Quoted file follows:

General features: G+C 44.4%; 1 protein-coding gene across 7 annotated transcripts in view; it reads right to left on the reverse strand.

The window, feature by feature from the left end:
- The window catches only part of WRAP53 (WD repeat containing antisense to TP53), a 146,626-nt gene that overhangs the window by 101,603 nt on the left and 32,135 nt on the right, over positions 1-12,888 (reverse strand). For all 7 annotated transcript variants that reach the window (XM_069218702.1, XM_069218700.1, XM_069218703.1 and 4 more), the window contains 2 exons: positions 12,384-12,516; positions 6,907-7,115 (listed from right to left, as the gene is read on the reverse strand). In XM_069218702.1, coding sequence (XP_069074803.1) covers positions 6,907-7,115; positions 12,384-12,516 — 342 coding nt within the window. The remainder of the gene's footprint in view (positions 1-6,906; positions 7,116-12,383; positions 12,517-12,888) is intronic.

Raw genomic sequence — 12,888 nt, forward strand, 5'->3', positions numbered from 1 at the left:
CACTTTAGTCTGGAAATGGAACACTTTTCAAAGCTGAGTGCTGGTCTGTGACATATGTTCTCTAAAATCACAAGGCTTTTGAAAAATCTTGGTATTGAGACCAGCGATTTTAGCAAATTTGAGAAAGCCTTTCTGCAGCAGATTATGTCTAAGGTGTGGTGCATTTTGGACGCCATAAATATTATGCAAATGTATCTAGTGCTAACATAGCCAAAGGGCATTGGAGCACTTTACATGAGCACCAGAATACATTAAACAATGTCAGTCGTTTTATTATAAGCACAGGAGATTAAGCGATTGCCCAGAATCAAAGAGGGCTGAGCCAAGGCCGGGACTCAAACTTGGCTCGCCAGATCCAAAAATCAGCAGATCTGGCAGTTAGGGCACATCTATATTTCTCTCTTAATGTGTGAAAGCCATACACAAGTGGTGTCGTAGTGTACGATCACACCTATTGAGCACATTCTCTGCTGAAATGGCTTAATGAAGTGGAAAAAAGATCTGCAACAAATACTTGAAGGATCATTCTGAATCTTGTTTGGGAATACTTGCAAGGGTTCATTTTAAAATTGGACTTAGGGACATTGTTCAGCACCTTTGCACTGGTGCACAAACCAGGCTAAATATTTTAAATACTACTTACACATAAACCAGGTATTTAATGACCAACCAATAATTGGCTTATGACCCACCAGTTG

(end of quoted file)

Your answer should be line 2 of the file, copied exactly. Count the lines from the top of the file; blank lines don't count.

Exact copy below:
The window, feature by feature from the left end: